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Yellow Bird: Oil, Murder, and a Woman's Search for Justice in Indian Country

3.75  ·  Rating details ·  2,346 ratings  ·  431 reviews
When Lissa Yellow Bird was released from prison in 2009, she found her home, the Fort Berthold Indian Reservation in North Dakota, transformed by the Bakken oil boom. In her absence, the landscape had been altered beyond recognition, her tribal government swayed by corporate interests, and her community burdened by a surge in violence and addiction. Three years later, when ...more
Hardcover, 379 pages
Published February 25th 2020 by Random House
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Average rating 3.75  · 
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 ·  2,346 ratings  ·  431 reviews

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Feb 20, 2020 rated it liked it
Shelves: netgalley, 2020
I’m torn on how I feel about this book. For what I was expecting, it’s kind of a let down, but for what it ended up being, it’s pretty well-done. Based off of the title, I knew at least part of the story would be framed around “one woman’s search for justice in Indian country”, but for some reason I assumed that woman was the author. It’s not; the author, Sierra Crane Murdoch, is a reporter who frequently followed stories on a reservation in North Dakota. The actual subject is a woman named Liss ...more
3.75 stars - A murder mystery with a very different kind of protagonist, “Yellow Bird” is an analytical study of a man who disappeared from the Fort Berthold Indian Reservation in North Dakota in 2012. While journalist Sierra Crane Murdoch delves into a purposeful narrative, she takes time to be contemplative, weighing heavy issues such as the right of a white woman to write a chronicle about life on the reservation; a narrative deeply investigative of tribal politics and Indian culture. Murdoch ...more
Jen Juenke
Oct 17, 2019 rated it it was ok
Shelves: non-fiction
I was really looking forward to reading this book.
Having grown up in Indian Country, I was eager to read about the murder, the oil, and the reservation.
I got half way through this book before deciding that I could NOT keep propping my eyelids open to read this.

First, Lissa is the main focus of this book....NOT the murder victim KC.
Second, I am got so tired and BORED of hearing of Lissa's horrible job as a mother and as a drug addict. IT dominated everything.
I completely understand if this was a
Oct 30, 2019 rated it liked it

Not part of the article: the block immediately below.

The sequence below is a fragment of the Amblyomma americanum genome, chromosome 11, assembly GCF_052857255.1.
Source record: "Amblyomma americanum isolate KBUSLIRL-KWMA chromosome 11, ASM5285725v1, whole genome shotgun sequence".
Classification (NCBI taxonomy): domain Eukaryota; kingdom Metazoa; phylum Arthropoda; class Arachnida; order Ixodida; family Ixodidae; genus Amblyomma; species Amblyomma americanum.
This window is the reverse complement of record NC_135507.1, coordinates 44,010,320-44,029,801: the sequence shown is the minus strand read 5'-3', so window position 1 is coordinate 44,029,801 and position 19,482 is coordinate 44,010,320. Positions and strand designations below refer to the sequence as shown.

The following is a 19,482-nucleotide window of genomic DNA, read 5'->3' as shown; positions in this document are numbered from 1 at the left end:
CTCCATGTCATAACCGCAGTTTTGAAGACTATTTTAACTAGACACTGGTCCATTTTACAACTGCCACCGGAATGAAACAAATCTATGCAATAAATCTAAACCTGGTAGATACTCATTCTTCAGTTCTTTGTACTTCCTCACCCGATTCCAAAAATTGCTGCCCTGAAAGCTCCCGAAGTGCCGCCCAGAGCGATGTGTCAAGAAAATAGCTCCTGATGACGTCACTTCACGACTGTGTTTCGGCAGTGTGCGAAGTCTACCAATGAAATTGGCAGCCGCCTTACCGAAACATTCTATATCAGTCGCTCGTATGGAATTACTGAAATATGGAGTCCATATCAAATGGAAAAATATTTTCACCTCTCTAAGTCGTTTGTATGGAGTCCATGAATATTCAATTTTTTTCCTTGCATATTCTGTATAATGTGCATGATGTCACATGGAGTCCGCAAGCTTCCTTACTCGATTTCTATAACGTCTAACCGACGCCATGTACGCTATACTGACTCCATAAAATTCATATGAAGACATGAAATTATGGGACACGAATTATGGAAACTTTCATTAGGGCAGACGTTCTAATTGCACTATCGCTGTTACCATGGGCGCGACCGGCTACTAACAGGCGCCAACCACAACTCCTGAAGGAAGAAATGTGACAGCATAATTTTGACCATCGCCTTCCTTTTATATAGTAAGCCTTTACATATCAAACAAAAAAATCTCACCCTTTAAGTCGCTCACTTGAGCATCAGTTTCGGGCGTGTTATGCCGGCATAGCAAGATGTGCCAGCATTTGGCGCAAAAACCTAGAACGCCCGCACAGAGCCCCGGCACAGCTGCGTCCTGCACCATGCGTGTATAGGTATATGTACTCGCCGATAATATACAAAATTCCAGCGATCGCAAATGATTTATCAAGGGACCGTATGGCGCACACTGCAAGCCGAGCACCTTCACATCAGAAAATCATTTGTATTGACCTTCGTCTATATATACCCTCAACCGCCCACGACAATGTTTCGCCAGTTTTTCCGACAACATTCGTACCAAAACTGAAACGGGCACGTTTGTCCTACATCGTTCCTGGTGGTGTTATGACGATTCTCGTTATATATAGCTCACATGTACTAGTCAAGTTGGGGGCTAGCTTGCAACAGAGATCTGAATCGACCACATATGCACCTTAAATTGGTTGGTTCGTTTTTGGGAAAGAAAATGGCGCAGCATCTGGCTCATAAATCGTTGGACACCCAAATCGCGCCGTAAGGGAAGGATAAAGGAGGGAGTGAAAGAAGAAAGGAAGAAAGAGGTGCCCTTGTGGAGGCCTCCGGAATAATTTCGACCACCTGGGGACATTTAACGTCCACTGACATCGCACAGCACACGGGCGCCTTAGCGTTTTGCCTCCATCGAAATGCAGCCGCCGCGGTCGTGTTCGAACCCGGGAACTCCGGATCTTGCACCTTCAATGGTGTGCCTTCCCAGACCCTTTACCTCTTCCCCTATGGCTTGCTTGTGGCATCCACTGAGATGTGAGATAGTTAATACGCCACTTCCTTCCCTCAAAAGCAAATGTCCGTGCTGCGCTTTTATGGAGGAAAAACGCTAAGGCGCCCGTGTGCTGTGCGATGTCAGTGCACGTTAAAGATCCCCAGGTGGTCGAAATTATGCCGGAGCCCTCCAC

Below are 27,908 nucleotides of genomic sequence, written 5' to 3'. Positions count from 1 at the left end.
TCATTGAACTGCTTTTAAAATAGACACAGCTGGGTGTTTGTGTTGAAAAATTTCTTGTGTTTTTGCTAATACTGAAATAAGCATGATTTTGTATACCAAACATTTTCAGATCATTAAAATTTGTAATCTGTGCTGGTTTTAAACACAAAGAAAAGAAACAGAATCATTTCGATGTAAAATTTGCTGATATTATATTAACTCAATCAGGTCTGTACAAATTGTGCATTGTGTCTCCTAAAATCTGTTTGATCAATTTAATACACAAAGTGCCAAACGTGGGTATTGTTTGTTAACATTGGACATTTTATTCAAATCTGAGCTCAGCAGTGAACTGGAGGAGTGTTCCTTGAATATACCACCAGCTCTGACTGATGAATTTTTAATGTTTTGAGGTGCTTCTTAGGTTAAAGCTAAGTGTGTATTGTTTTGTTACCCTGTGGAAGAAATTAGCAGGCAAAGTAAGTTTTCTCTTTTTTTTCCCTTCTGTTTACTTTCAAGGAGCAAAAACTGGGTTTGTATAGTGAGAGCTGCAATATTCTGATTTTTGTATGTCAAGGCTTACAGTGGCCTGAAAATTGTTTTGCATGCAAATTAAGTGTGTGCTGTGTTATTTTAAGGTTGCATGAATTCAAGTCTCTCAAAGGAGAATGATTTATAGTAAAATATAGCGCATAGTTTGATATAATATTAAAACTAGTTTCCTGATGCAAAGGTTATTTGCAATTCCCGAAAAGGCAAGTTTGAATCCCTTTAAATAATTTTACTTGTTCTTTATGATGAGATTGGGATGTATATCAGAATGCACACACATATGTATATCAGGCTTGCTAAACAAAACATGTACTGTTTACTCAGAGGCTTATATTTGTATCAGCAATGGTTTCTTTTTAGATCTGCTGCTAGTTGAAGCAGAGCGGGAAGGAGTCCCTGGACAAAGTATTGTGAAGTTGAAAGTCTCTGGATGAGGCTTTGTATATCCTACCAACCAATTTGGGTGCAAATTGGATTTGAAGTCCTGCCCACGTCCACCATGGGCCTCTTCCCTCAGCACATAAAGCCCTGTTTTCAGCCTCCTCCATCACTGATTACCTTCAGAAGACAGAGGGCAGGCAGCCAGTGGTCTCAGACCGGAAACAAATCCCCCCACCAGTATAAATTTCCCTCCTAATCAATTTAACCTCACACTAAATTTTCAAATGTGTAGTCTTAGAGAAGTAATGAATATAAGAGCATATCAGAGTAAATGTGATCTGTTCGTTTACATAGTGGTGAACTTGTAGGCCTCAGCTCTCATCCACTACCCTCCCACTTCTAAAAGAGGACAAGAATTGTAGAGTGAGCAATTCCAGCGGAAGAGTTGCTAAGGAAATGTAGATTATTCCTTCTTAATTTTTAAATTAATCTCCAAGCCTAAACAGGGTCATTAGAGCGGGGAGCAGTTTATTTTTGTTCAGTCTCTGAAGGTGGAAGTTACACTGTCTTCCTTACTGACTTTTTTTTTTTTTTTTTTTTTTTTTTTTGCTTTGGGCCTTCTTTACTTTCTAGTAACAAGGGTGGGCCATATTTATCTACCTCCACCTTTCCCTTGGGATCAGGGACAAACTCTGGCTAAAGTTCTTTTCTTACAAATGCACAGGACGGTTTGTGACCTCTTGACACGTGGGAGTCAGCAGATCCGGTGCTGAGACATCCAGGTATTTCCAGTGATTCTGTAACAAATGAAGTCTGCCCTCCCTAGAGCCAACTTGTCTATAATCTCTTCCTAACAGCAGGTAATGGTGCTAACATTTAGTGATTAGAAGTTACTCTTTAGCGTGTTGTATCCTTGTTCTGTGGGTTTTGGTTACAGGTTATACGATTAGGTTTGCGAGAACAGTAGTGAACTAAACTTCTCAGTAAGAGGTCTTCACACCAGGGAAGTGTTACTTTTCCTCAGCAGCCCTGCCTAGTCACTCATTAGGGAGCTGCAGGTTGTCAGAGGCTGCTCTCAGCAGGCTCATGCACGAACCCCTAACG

In Yellow Bird, Sierra Crane Murdoch, details how Lissa Yellow Bird, an Indigenous woman with a troubled past and hard life, has become quite adept when it comes to solving missing person cases.

In Yellow Bird, a man employed by questionable employers exploiting natural resources on Native American property disappears and is said to have left the area voluntarily, while Lissa Yellow Bird and others believe his disappearance has not been voluntary.

The background of Lissa Yellow Bird involves sub
Nov 06, 2019 rated it it was ok
The book is interesting enough; but excruciatingly slow. It focuses heavily on Lissa, the woman who obsessively searches for a missing person. It is almost like a biography of sorts which annoyed me because I thought the book was going to be mostly about the oil boom on the reservation and the missing person. Her kids, their different fathers, her mother, her grandmother, her siblings, every town she visited, on and on and on. At least half of the book focuses on every detail of her past and pre ...more
Maureen Caupp
Aug 25, 2020 rated it it was amazing
A well researched story that centers around Lissa Yellow Bird, her determination to find KC and other who have gone missing, and around parts of her life and history. The book also does a great job of showing how the oil boom changed the reservation, both physically on the landscape but also how it widen the gaps between the haves and have-nots, and brought it more drugs and violence. It also showed how the issues and life on the reservation today are shaped by its long history of trauma and pol ...more
Aug 08, 2020 rated it liked it
3.5 stars

Watch me talk about this book in my August wrap up:
Amy Ingalls
Mar 17, 2020 rated it liked it
I won this book in a giveaway.

This is a hard book to rate. I was going to give it 2 stars, because I found it really slow at times, but I can appreciate the amount of research that went into it and bumped it up to 3.

I expected a true crime book and at times found myself getting frustrated. I felt like the victim, KC, was often put on the backburner. Although the search for his body and his killer was the lens through which this book was written, it often felt more like Lissa's story.

The long-te
Dec 10, 2019 rated it really liked it
Indian Country and the oil fields of North Dakota are two places quality journalism has feared to tread. When they are the same place, even moreso. Yellow Bird is a look at both the historical traumas of the Fort Berthold Reservation and the current and ongoing devastation caused by the oil boom told through the life of Lissa Yellow Bird Chase. Like Lissa, I'm also a member of the MHA Nation at Fort Berthold and while Lissa's life is her own, the traumas are widespread and shared among the Nativ ...more